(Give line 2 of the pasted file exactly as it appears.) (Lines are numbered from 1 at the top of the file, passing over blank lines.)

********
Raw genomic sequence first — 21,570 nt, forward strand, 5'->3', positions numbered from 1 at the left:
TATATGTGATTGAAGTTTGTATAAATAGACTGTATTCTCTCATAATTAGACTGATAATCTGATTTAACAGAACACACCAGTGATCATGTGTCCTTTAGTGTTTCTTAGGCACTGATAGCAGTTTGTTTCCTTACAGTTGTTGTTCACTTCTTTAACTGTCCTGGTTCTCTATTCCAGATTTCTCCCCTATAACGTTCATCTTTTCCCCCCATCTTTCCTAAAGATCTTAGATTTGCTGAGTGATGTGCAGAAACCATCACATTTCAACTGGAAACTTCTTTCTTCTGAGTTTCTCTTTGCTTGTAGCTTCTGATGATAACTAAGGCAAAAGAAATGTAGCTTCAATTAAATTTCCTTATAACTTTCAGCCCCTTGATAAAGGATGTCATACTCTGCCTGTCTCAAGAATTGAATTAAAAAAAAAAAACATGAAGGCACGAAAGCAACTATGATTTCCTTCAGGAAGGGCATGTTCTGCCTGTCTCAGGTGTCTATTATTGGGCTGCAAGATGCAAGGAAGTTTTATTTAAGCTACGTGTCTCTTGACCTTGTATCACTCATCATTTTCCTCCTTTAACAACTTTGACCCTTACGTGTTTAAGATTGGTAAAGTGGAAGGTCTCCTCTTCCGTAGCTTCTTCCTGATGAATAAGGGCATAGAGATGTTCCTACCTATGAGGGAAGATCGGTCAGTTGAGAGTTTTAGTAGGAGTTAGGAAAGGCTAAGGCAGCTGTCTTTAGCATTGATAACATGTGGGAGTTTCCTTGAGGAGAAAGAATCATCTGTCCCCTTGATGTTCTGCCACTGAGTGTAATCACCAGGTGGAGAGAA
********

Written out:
TATATGTGATTGAAGTTTGTATAAATAGACTGTATTCTCTCATAATTAGACTGATAATCTGATTTAACAGAACACACCAGTGATCATGTGTCCTTTAGTGTTTCTTAGGCACTGATAGCAGTTTGTTTCCTTACAGTTGTTGTTCACTTCTTTAACTGTCCTGGTTCTCTATTCCAGATTTCTCCCCTATAACGTTCATCTTTTCCCCCCATCTTTCCTAAAGATCTTAGATTTGCTGAGTGATGTGCAGAAACCATCACATTTCAACTGGAAACTTCTTTCTTCTGAGTTTCTCTTTGCTTGTAGCTTCTGATGATAACTAAGGCAAAAGAAATGTAGCTTCAATTAAATTTCCTTATAACTTTCAGCCCCTTGATAAAGGATGTCATACTCTGCCTGTCTCAAGAATTGAATTAAAAAAAAAAAACATGAAGGCACGAAAGCAACTATGATTTCCTTCAGGAAGGGCATGTTCTGCCTGTCTCAGGTGTCTATTATTGGGCTGCAAGATGCAAGGAAGTTTTATTTAAGCTACGTGTCTCTTGACCTTGTATCACTCATCATTTTCCTCCTTTAACAACTTTGACCCTTACGTGTTTAAGATTGGTAAAGTGGAAGGTCTCCTCTTCCGTAGCTTCTTCCTGATGAATAAGGGCATAGAGATGTTCCTACCTATGAGGGAAGATCGGTCAGTTGAGAGTTTTAGTAGGAGTTAGGAAAGGCTAAGGCAGCTGTCTTTAGCATTGATAACATGTGGGAGTTTCCTTGAGGAGAAAGAATCATCTGTCCCCTTGATGTTCTGCCACTGAGTGTAATCACCAGGTGGAGAGAA